In my songwriting life, I’ve become a little obsessed with characters in threes. My initial “Three Piggy Opera” was so much fun that on my next Once Upon a Tune CDalbum, Once Upon a Tune, I included my own songs about The Three Bears, Three Billy Goats Gruff and Three Little Kittens. You can find all these songs at my Songs for Teaching Page.

What’s with all the threes? Plus there are all the variations and parodies of the above stories: The True Story of the 3 Little Pigs, The Three Little Wolves and the Big Bad Pig, Los Tres Cerditos. How about The Three Little Tamales or The Three Little Javalinas! The three-character theme is a staple of many a kindergarten curriculum.

Why three? This is probably all explained similarly elsewhere, but here’s my take. The three somebodies are a perfect way to teach about the elements of the typical linear story. Stories have a beginning, middle and end. Stories have a protagonist who wants something. Stories have an antagonist who thwarts what the protagonist wants. Protagonist figures out in the end how to overcome antagonist.

Hey, that’s just what they taught us when I got my MFA in fiction writing (though of course there are the feminist variations that just go in circles). What makes a good story all comes down to … The Three Little Pigs!

So at my most recent kindergarten concert, I lined up three children holding their three cut-out houses, of straw, sticks and bricks. I said, “Just like these three pigs, stories have three parts: a beginning, middle and end.” The first pig is the beginning of the story, the second pig is the middle, and the third pig finally figures out how to solve the problem.

The Three Billy Goats Gruff unfolds in exactly the same way. The Three Bears gets more complicated, because Goldilocks isn’t your classic bad-wolf antagonist, she’s just a bit confused about what to do upon encountering a strange house in the woods. But in a slightly more advanced way, the story’s scenes develop with essentially the same three-part structure.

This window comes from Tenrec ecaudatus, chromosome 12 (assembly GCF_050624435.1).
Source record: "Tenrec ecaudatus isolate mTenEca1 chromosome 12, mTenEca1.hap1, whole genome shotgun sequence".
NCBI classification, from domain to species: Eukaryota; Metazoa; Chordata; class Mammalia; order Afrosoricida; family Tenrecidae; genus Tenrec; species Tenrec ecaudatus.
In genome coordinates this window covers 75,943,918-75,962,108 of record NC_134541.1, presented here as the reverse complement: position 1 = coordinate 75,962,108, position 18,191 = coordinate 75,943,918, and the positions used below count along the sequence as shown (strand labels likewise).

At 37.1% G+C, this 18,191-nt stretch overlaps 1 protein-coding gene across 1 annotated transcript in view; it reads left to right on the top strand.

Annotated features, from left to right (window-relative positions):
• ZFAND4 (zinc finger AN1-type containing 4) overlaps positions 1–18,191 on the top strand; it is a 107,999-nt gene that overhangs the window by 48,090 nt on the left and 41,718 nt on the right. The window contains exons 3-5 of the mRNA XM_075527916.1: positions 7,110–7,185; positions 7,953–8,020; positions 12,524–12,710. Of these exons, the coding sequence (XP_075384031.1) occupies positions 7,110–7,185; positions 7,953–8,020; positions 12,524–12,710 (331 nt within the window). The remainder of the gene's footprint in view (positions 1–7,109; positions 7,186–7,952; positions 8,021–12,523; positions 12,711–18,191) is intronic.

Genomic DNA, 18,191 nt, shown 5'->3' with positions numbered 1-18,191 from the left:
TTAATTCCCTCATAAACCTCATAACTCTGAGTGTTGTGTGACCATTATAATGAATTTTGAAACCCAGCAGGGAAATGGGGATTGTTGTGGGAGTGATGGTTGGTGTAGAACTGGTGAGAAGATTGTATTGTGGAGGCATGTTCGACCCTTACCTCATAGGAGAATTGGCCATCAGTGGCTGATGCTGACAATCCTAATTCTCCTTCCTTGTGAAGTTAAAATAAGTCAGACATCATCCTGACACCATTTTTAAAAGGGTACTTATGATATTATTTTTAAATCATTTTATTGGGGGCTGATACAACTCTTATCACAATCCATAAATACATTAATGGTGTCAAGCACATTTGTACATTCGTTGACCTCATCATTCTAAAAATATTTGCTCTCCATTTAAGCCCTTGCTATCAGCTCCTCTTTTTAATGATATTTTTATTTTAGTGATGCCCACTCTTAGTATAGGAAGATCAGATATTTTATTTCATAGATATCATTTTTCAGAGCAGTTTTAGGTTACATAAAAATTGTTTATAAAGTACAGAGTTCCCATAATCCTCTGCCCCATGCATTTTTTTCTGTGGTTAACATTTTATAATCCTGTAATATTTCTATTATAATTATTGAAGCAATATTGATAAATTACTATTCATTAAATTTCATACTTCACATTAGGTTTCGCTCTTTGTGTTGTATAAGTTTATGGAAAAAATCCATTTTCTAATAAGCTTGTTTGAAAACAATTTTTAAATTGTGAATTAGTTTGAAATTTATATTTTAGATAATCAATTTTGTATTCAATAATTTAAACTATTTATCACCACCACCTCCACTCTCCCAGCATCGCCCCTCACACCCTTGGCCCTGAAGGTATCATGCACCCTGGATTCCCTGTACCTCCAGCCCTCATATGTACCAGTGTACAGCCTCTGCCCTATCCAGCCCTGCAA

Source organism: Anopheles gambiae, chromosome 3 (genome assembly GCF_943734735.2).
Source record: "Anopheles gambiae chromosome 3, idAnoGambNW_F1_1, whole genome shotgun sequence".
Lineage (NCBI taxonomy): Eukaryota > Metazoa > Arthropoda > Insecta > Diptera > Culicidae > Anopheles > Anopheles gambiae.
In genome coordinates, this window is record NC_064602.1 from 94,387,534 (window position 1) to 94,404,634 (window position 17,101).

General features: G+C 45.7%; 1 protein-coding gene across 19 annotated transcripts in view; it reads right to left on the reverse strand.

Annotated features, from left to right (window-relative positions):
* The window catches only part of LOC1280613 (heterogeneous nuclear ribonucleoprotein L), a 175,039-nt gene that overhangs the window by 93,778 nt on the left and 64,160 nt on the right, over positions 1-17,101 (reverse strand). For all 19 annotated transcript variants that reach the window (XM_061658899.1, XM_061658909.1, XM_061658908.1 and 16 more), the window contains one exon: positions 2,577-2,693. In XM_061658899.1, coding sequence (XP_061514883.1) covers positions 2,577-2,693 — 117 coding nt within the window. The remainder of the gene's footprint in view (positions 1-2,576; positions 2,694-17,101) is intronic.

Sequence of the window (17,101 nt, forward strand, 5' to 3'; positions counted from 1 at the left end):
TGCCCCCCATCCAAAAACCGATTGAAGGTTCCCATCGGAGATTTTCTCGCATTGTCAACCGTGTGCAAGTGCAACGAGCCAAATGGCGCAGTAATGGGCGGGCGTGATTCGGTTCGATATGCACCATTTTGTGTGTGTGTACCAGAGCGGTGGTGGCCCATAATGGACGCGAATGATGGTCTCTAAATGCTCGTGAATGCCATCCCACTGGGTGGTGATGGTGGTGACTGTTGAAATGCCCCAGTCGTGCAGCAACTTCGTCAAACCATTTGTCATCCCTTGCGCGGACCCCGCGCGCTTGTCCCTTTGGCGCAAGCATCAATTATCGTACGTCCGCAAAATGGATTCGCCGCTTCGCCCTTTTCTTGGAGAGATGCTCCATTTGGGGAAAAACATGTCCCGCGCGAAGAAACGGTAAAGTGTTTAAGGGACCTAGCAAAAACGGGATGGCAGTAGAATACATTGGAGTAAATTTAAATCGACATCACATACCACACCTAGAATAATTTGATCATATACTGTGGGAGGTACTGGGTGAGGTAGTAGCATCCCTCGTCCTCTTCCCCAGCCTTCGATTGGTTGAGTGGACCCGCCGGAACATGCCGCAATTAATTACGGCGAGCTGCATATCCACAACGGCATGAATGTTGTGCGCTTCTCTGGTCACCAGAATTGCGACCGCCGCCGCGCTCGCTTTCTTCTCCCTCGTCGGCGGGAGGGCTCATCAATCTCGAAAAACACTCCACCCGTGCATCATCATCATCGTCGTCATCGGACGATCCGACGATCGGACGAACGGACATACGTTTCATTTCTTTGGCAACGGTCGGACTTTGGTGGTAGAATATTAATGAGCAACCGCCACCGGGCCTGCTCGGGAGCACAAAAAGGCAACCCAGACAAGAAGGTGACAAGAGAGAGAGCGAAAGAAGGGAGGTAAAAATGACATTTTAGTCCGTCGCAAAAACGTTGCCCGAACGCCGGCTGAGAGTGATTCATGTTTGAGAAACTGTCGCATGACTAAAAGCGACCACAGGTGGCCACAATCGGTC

It also occurred to me that The Three Little Pigs is a perfect way to lay the groundwork for writing a simple, cohesive essay. You know: state your premise, develop your ideas in three tidy segments, and tie it all together in a conclusion.

Now, I wouldn’t go telling kindergarteners to write essays based on the three pigs structure (though in this current weird world of ‘kindergarten is the new high school’ somebody might be trying to do that). But I do think that learning the structure of the ‘story of three’ provides an effective overlay for the logical analysis, organization and presentation of ideas.

Again, I’m sure I’m not the first person to think of this. But for me, it was an aha moment.

Do kids get the connection? Do they better understand literature and write more cohesive essays after carefully studying The Three Little Pigs? I don’t know. I’d love to hear from teachers on this topic.

I do firmly believe that giving students a chance to embody the story through singing, moving and acting deepens their understanding and might even make them better writers. Plus they’re having a lot of fun – we can still do that in education, right?